Tag Archives: transfer credit card balance

Are Those Temporary Great Credit Card Rates Worth It?

The spring wave of special temporary rate offers from credit card issuers has sprung.

But, as I keep saying, what happens in the US comes to Canada – and here’s another example of that. To transfer any balances to that cool temporary rate now comes with a fee. You’ll now pay at least a one percent transfer fee to take advantage of the special rate offer.

The one I have in front of me is from the Royal and from Scotia. The Scotia one is a 1% six month rate offer. But you have see the little asterisk and read down on page two of the fine print. You’ll pay a 1% fee for this temporary cool rate.

That 1% is enough of a fee for them to still be profitable, since banks borrow money at less than 1.5%, and I would suggest it’s not much of a deal for you.

This Scotia basic card has a 12% rate – it used to be 9.9% and they jumped it 20% when rates are still at the lowest ever – but that’s another story.

If you transfer $5,000 onto this card, the 1% six month rate will add that fee of $50. So you’re really paying a 4% effective rate: 1% interest on $5,000 anyway, and a 1% fee on top of that. If you transfer $8,000 onto the card you’re paying a total rate that’s actually 3%.

By the way, and this is something most people never realize, the cool rate is only on new transfer balances, and not on your existing balance. The only way to get the cool rate on your whole balance is to pay off the current amount in full, wait a day for it to be processed, then transfer the entire balance back, but now adding that 1% fee.

Whether the saving of a few hundred dollars is worth it is up to you. If you use it, the card issuer has won already. They’re still profitable and have accomplished their number one goal of getting your balance way up there.

What are the odds, though, that you’ll pay off this huge balance inside the six months, before the rate goes back up to the 12% or 20%? According to studies, it’s less than a quarter of all people. Then it’s a double win for the card issuer because you’re right back to the full rate the day after the temporary offer. At that point the shell game has to start again, if you can find another rate offer.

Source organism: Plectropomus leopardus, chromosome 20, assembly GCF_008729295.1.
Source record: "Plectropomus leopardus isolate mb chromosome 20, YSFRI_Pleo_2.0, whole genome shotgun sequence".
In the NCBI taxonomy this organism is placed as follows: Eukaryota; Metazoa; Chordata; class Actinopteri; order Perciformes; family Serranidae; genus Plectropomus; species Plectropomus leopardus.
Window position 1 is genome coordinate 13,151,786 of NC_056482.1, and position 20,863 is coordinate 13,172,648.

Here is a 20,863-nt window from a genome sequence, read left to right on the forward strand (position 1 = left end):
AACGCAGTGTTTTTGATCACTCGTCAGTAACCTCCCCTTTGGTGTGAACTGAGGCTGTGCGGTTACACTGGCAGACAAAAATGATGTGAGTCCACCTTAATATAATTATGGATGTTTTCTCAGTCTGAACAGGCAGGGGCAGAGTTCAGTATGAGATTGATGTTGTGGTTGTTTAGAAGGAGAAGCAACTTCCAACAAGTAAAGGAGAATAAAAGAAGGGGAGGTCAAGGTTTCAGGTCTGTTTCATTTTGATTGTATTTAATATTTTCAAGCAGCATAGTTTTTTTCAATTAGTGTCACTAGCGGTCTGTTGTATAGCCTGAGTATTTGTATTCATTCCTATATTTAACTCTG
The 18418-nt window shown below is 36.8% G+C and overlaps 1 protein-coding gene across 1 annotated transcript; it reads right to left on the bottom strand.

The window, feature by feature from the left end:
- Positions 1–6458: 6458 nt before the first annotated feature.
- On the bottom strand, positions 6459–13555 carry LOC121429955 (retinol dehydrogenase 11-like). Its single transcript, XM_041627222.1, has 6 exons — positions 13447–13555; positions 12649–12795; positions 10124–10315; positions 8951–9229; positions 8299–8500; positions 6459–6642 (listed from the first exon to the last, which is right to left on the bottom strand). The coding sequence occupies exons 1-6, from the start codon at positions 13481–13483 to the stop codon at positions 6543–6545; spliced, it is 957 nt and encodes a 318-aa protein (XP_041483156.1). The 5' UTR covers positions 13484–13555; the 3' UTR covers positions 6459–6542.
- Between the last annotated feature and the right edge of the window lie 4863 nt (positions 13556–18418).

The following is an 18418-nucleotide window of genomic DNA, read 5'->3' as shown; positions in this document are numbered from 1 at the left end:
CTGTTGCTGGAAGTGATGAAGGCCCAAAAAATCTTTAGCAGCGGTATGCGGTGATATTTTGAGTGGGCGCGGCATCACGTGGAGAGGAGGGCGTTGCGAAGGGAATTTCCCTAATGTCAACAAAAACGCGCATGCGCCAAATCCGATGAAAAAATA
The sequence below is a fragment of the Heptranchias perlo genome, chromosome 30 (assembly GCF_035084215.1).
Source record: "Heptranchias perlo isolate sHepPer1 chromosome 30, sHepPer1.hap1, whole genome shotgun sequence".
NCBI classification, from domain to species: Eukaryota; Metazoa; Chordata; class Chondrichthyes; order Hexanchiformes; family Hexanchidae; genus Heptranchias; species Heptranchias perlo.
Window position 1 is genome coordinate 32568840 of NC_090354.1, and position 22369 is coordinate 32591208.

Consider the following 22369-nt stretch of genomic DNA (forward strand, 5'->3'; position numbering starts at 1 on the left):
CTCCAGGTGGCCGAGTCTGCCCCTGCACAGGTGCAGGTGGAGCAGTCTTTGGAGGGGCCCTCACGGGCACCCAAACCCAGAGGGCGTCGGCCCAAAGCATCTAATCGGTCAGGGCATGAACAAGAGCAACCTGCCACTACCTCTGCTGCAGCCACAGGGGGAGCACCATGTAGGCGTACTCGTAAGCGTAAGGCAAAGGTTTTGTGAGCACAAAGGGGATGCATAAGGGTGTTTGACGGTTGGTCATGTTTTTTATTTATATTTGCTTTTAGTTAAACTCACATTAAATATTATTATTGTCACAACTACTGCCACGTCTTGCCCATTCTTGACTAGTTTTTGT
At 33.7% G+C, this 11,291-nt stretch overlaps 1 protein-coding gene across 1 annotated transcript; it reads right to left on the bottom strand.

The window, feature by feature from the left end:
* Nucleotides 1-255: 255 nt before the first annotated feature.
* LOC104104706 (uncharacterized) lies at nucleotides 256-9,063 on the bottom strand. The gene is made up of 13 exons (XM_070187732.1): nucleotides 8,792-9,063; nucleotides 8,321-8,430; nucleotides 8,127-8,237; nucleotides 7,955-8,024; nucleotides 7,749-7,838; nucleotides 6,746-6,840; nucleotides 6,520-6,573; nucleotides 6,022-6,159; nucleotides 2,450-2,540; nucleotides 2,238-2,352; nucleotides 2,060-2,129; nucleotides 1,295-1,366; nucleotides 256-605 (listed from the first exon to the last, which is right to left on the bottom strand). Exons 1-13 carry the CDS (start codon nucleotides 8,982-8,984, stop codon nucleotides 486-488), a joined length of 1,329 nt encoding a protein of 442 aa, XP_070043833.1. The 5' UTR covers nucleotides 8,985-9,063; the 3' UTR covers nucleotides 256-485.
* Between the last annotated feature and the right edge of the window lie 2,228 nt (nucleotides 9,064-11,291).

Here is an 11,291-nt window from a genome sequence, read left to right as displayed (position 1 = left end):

Instead of saving a few hundred dollars, there’s a guaranteed way to pay zero percent interest: Pay the current balance off and don’t spend the time and energy in transfers. You’re just kidding yourself that you’re making progress – you’re not. You’re moving your debt from one place to another. Sure, it’s a temporary interest saving, but if you spend that same time and energy just focusing on paying off your balance, you’ll be way ahead of the game for the long term.

And by the way: US transfer fees to take advantage of temporary rates are now up to 5%. What do you want to be it’ll be that amount in Canada inside the next year or two?

A Common Financial Trap We Do to Ourselves

At least three times in the past few weeks I’ve heard a common financial strategy from people with a bunch of debt: I’m going to transfer it from my credit card to my line of credit because the rate is so much less.

Yes, but no: If you believe that the interest rate matters a lot, and that your debt is about math, you’re sort of right. Sure, transferring something from 20% to 6% might be a good idea. But getting into debt, and out of it is, not about math. It’s almost all about psychology. If it were about math we wouldn’t use a 20% credit card, or buy a new vehicle that has dropped $3,000 to $5,000 in value before we get it home!

Remember that transferring your debt around is NOT the same as paying it off. All you’re doing is shuffling it from one place to another, none of which accomplishes a thing in the total amount you owe.

If you owe the money on your credit card, you’ll be way more motivated to pay it off, exactly because of the high rate. If it’s transferred to a line of credit, that motivation goes down the drain. If you do it – fine. But in two years, look back on the math and add up what you’ve paid in total. I’d bet, for most people, it’ll actually cost more since we stretch out the repayment forever.

When we transfer this $1,000 or so, it also pays down our credit card. Hurray – now we have another excuse to use our credit card again because the balance is gone. We tell ourselves the balance is paid off, but forget that it’s just owing in a different place. But six months down the road, the credit card is run up again and we STILL owe the transfer on the line of credit. That makes things worse – way worse than leaving it on the credit card and focusing on paying it off.

I’m not even dealing with the fact that we still think debt is our friend and haven’t wanted to separate our wants from our needs. That has to be true, or we wouldn’t have charged this amount, but saved the money first. Then we can buy whatever it is and actually afford it!

It’s a vicious cycle that credit card companies and our line of credit lender love to assist us with, and keep us in forever. And we’re more than willing to play the game. But it comes at a very high cost in a number of ways.

Break the cycle. Buy it when you can afford it. And if you ignore that advice, which you will, leave it where it’s owing, and get on with paying it off as quickly as possible. That will be quicker, less costly, less likely to run up the credit card again, and less stressful.